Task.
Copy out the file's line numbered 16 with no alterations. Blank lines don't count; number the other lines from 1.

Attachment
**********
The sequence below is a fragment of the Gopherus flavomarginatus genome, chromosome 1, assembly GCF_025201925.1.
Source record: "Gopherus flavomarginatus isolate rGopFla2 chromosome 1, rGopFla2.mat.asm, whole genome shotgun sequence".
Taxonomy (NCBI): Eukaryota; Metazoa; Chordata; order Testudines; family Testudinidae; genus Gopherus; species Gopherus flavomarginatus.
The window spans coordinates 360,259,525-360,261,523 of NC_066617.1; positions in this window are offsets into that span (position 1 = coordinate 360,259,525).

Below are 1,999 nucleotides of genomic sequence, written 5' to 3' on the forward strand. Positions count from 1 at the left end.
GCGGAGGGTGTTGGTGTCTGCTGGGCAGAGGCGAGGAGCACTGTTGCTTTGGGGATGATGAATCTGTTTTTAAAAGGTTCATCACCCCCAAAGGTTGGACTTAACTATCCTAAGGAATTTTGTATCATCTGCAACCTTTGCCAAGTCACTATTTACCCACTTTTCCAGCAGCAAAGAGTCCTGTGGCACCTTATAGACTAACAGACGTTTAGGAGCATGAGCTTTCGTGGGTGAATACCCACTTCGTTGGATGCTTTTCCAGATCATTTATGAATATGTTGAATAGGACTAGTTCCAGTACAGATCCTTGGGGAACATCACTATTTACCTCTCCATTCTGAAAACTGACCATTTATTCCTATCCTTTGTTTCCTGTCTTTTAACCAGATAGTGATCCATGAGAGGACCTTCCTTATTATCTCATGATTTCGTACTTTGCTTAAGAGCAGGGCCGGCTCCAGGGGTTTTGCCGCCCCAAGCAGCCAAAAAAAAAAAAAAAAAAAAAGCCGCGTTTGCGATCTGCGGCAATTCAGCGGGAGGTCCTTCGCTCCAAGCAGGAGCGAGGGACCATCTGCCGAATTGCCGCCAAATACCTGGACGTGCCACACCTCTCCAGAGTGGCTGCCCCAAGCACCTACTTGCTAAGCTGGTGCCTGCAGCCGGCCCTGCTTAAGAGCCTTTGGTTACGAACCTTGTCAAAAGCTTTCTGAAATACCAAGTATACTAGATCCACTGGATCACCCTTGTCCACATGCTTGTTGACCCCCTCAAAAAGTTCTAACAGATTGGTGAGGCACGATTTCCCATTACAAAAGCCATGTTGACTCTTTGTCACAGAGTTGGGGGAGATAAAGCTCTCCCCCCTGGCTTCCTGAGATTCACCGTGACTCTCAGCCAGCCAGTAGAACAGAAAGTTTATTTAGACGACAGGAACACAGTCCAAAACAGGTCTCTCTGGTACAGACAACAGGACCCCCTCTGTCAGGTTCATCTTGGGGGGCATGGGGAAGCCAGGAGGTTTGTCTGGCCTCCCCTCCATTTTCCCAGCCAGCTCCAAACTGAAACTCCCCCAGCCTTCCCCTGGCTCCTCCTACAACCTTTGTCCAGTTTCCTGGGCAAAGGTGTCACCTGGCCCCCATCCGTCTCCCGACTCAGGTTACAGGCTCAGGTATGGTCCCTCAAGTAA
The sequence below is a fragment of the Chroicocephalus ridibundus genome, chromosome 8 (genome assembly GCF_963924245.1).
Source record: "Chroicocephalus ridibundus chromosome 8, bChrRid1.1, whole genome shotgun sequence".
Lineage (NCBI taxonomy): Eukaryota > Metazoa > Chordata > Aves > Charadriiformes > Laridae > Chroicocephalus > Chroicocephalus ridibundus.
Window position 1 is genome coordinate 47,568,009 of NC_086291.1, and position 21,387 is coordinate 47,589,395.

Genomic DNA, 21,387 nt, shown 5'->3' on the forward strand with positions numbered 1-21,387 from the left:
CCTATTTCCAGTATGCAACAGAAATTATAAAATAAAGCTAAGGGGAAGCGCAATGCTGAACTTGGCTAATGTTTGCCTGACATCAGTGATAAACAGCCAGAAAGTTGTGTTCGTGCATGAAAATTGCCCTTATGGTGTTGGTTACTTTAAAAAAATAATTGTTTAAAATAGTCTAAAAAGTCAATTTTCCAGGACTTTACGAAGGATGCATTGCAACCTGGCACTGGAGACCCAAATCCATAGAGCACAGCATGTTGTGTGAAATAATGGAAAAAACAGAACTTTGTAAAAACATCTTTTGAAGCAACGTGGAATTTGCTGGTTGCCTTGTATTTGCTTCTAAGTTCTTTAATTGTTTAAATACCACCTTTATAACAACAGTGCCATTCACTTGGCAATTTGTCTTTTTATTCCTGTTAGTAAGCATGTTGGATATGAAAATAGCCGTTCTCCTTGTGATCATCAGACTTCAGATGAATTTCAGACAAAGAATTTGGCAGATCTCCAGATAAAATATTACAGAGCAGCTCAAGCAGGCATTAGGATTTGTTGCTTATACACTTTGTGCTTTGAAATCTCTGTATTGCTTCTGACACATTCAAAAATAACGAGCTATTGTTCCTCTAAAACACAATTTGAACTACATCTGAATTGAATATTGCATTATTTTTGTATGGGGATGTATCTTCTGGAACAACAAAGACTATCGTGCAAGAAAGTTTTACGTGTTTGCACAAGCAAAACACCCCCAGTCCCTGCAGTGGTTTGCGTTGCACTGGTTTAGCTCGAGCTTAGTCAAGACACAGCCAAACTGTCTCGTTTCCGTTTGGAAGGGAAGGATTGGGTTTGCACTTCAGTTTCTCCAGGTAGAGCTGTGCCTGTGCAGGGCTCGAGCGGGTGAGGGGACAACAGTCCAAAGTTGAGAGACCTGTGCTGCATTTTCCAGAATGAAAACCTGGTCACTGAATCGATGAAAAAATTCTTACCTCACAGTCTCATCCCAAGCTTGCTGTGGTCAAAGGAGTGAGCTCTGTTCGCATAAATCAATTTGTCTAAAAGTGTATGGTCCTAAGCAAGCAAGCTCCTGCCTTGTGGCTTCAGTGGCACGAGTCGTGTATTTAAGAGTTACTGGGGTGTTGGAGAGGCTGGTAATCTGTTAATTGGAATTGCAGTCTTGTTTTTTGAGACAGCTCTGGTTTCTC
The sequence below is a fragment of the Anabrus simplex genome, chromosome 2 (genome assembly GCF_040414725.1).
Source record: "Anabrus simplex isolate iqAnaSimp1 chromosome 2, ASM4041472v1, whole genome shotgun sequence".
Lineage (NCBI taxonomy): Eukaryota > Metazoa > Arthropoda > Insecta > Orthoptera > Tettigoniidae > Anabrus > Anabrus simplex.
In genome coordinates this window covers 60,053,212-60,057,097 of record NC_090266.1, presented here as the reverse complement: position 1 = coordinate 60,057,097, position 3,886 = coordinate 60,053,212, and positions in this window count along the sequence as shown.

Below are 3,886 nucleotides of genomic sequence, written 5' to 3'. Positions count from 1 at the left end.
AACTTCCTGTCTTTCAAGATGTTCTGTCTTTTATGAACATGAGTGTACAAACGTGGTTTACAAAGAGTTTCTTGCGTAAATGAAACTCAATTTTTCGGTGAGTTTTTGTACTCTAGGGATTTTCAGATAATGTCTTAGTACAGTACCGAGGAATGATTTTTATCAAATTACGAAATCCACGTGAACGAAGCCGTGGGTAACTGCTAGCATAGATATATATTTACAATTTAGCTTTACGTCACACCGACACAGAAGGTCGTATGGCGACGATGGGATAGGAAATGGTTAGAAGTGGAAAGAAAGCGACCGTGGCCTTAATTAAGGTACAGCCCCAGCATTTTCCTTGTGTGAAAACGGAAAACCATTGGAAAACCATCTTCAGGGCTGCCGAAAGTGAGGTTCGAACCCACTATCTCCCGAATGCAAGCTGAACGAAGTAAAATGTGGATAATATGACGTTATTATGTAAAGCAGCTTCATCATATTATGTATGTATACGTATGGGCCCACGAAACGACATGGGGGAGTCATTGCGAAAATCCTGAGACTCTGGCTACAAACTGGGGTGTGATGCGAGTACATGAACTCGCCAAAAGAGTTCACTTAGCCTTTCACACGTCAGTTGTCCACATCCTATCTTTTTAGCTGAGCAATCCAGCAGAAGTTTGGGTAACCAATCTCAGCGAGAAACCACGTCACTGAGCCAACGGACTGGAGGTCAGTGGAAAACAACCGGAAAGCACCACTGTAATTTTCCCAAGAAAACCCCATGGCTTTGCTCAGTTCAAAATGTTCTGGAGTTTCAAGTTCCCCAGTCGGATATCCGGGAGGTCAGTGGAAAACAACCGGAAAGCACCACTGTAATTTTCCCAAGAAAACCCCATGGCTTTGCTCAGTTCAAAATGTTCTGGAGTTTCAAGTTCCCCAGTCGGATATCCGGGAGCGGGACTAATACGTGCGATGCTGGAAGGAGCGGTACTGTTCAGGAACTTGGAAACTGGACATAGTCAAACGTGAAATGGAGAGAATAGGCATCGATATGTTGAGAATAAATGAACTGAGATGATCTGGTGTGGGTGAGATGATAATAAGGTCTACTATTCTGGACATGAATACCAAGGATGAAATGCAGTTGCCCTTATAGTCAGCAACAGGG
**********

In genome coordinates this window covers 60,053,212-60,057,097 of record NC_090266.1, presented here as the reverse complement: position 1 = coordinate 60,057,097, position 3,886 = coordinate 60,053,212, and positions in this window count along the sequence as shown.